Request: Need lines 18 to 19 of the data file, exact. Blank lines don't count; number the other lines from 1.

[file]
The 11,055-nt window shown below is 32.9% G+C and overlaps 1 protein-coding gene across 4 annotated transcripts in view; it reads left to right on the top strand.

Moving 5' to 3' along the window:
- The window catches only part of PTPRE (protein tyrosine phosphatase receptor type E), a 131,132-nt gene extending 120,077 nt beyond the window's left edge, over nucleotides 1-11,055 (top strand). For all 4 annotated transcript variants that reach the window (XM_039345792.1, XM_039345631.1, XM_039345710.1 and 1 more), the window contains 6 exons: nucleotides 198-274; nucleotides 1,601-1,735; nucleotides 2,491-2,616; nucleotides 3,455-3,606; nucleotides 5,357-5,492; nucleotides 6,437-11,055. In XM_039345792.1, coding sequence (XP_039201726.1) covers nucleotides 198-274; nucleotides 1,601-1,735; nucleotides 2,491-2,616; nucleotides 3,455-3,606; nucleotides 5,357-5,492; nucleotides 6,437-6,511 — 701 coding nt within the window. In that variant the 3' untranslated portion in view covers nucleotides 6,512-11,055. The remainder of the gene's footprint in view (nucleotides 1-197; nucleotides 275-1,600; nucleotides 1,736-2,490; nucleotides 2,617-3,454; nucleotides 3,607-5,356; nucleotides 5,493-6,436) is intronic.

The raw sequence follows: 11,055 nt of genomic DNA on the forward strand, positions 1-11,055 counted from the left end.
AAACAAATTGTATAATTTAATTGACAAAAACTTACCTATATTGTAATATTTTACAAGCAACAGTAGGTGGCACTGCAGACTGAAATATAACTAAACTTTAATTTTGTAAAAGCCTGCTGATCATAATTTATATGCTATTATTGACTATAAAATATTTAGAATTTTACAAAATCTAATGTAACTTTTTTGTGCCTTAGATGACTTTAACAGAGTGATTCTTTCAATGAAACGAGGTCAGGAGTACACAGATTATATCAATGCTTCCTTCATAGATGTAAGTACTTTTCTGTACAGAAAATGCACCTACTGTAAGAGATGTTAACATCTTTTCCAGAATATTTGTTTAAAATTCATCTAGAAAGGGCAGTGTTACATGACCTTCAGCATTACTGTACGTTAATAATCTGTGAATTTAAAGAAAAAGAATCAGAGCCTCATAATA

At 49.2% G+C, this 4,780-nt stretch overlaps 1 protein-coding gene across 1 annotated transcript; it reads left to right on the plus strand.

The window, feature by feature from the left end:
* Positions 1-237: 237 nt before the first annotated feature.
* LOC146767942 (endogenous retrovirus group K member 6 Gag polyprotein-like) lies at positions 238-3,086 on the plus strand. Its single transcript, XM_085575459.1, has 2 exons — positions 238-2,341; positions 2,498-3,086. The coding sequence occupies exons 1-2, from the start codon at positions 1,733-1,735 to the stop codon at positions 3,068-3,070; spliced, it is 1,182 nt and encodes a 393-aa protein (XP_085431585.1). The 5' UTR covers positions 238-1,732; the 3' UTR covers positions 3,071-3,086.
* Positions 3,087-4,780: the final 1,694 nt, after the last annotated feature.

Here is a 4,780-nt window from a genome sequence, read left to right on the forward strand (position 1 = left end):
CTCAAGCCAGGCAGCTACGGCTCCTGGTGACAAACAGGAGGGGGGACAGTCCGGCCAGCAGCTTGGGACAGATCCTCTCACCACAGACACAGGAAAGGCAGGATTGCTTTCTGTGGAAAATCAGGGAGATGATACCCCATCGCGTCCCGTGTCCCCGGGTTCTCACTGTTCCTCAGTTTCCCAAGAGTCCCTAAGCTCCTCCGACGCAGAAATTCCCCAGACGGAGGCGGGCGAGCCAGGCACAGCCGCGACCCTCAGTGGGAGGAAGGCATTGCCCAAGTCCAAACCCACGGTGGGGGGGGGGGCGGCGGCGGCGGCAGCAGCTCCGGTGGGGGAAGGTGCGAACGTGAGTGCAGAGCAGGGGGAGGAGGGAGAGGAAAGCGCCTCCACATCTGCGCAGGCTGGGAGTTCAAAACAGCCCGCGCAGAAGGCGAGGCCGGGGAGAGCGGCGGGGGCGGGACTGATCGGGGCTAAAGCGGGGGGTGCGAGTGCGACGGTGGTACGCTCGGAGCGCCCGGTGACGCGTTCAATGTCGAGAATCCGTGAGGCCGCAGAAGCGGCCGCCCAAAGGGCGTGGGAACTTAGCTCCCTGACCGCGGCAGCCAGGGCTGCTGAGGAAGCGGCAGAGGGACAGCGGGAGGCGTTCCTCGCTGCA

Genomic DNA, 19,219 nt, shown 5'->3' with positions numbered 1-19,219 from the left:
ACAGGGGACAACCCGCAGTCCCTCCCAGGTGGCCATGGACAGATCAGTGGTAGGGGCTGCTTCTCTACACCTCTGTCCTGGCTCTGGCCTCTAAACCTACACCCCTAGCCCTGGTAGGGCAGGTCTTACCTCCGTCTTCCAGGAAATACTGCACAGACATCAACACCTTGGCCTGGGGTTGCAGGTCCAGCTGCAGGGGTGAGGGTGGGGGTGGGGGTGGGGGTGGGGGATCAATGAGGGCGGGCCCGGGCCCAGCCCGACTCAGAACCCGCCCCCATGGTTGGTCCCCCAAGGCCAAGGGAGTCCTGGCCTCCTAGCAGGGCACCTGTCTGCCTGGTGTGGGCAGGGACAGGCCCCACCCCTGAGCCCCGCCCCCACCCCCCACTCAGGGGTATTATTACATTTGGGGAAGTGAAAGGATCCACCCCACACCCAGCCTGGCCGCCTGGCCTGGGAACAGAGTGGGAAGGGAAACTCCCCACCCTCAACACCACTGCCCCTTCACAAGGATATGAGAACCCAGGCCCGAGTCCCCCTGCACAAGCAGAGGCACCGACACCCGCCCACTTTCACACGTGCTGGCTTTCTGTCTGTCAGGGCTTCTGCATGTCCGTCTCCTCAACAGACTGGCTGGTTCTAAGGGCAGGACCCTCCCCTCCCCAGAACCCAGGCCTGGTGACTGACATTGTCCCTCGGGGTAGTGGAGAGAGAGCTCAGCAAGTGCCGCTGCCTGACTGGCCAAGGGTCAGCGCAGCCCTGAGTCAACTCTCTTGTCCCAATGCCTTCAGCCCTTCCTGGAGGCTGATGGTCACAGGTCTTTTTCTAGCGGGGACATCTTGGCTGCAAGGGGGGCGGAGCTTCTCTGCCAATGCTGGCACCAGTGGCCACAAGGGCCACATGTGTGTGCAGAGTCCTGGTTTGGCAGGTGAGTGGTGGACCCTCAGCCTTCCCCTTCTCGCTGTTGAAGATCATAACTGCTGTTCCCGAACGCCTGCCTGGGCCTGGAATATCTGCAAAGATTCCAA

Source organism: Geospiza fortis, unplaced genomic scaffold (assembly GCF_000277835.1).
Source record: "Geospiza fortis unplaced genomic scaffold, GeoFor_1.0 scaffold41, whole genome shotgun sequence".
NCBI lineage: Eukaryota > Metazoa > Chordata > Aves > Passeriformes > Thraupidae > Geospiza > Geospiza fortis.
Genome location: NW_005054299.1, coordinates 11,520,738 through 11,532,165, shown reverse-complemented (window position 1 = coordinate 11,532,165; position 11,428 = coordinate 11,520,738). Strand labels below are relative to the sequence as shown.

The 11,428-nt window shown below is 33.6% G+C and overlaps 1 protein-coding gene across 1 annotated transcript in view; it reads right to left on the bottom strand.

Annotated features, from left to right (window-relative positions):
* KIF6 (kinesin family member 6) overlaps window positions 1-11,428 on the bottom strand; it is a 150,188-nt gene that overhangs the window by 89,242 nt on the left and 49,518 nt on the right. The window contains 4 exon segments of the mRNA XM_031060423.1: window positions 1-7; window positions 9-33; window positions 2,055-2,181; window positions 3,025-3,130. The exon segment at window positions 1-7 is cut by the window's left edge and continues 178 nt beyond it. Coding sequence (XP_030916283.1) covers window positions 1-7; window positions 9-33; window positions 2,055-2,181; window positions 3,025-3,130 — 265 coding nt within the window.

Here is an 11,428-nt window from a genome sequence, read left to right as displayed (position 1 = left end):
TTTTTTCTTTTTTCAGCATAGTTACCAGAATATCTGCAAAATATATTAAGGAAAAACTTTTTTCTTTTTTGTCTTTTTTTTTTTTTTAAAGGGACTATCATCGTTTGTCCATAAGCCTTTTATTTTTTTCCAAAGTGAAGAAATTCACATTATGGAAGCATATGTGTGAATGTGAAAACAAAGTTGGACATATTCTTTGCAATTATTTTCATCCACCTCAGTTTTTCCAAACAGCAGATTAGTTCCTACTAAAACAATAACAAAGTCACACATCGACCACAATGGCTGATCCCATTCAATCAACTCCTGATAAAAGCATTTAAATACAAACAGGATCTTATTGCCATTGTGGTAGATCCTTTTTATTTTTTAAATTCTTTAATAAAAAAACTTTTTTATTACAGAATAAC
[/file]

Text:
Genome location: NW_005054299.1, coordinates 11,520,738 through 11,532,165, shown reverse-complemented (window position 1 = coordinate 11,532,165; position 11,428 = coordinate 11,520,738). Strand labels below are relative to the sequence as shown.

The 11,428-nt window shown below is 33.6% G+C and overlaps 1 protein-coding gene across 1 annotated transcript in view; it reads right to left on the bottom strand.